|Stipanovic, Robert - Bob|
Submitted to: National Cotton Council Beltwide Cotton Conference
Publication Type: Abstract Only
Publication Acceptance Date: 12/13/2012
Publication Date: N/A
Citation: N/A Interpretive Summary:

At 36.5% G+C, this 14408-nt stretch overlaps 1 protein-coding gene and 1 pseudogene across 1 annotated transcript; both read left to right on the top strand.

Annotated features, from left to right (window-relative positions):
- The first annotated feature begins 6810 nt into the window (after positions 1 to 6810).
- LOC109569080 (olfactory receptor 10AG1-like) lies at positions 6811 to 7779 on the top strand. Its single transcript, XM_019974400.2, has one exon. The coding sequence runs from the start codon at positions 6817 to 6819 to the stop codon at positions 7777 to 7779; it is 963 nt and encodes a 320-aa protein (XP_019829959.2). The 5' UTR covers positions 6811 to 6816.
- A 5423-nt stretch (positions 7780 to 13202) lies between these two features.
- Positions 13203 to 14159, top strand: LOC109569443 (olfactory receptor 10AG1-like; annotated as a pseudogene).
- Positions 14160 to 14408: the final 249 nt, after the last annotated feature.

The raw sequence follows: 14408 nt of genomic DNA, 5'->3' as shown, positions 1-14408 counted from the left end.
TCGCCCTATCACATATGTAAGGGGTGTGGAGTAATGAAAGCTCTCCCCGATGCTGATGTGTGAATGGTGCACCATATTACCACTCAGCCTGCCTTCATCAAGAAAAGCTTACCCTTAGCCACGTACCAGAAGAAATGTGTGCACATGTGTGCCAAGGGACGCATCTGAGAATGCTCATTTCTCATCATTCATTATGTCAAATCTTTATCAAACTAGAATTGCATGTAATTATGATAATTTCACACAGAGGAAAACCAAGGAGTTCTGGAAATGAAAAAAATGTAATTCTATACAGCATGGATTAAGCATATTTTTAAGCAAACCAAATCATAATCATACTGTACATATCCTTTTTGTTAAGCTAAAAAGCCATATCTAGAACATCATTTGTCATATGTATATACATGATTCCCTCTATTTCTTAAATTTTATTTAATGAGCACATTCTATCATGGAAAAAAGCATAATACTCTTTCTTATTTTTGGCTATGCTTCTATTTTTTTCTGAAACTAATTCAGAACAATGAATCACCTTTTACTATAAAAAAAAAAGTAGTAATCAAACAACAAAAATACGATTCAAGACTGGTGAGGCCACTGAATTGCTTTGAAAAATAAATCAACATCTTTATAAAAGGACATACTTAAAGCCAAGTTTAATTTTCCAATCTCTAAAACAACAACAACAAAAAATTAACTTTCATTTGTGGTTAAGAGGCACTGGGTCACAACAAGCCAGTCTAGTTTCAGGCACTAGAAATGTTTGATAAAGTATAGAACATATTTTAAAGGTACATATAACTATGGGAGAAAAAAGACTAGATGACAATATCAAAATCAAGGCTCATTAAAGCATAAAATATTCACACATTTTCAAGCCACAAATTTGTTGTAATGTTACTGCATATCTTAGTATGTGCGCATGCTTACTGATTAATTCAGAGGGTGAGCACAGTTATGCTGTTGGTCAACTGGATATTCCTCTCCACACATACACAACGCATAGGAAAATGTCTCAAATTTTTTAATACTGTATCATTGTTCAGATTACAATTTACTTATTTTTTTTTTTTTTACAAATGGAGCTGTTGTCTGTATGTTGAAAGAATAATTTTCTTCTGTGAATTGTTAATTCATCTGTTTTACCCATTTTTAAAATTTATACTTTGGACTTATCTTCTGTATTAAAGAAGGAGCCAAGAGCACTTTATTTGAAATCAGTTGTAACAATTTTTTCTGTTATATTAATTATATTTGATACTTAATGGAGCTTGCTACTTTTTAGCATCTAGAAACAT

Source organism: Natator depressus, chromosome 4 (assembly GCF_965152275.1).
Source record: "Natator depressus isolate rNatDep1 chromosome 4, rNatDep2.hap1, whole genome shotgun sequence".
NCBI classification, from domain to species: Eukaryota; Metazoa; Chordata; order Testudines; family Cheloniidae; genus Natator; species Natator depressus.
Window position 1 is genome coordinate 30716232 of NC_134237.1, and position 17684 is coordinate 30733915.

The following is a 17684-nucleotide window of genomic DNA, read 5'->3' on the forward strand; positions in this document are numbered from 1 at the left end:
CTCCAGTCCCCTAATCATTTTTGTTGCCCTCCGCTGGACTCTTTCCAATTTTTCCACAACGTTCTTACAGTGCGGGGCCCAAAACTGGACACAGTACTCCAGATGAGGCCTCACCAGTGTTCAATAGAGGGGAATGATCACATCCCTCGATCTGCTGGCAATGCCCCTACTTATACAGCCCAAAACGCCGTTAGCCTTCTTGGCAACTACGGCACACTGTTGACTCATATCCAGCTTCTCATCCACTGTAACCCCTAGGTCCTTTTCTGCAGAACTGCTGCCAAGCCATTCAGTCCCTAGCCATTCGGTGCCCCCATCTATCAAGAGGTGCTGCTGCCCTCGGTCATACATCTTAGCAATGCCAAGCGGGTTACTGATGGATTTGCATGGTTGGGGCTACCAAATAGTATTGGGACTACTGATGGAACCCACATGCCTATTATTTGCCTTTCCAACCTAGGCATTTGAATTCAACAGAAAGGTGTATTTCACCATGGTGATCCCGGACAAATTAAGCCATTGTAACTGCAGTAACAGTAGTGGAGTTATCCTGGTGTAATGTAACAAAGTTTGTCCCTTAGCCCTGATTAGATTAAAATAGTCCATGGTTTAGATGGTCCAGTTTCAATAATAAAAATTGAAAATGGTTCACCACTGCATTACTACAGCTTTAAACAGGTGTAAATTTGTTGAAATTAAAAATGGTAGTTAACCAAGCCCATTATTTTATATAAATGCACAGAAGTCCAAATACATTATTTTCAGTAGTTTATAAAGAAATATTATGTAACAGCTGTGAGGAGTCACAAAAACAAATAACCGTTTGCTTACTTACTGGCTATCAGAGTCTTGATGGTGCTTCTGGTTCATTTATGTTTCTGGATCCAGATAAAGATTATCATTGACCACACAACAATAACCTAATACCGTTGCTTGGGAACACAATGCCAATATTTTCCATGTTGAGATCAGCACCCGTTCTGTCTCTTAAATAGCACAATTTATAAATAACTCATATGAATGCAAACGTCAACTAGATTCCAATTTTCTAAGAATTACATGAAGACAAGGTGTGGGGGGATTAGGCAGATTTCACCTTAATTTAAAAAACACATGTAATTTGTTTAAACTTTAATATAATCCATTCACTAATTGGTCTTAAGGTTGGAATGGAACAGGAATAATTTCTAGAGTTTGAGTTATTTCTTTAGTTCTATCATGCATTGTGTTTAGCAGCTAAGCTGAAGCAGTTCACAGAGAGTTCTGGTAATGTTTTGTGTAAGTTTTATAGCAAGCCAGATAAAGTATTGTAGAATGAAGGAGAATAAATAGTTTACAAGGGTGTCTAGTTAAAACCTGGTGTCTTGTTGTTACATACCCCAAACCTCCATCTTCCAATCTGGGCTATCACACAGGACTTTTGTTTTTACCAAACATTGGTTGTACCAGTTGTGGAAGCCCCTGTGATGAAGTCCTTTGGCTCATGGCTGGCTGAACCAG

Technical Abstract: Cottonseed, containing 22.5% protein, remains a low-value byproduct of lint production mainly due to the presence of toxic gossypol that makes it unfit for monogastrics. RNAi-knockdown of d-cadinene synthase gene(s) was used to engineer plants that produced ultra-low gossypol cottonseed (ULGCS). The RNAi plants maintain normal complement of gossypol and related terpenoids in the roots, foliage, floral organs, and young bolls. Upon germination, the growing root tissue and the emerging true leaves of the young RNAi seedlings showed normal, wild-type terpenoid levels. Importantly, biochemical and molecular analyses showed that pathogen-challenged parts of the young RNAi seedlings are capable of launching a terpenoid-based defense response. Nine different RNAi lines were monitored for five generations under greenhouse conditions and the ULGCS trait was found to exhibit generational stability. In addition, field trials conducted over a period of three years showed that the ULGCS trait was stable in the field and the foliage/floral organs of transgenic lines contained wild-type levels of gossypol and related terpenoids. Visual monitoring of the plants throughout the growing seasons did not reveal any differences between the ULGCS lines and their non-transgenic counterparts in terms of the susceptibility to pests or pathogens. Importantly, we did not observe any negative effects on either the yield or quality of the fiber and seed in the transgenic lines compared to the non-transgenic parental plants. Interestingly, the ULGCS had significantly higher (4-8%) oil content compared to the seeds from the non-transgenic parent. Field trial results confirmed the stability and specificity of the ULGCS trait suggesting that this, RNAi-based product has the potential to be commercially viable. Thus, it may be possible to enhance and expand the nutritional utility of the annual cottonseed output to fulfill the ever-increasing needs of humanity.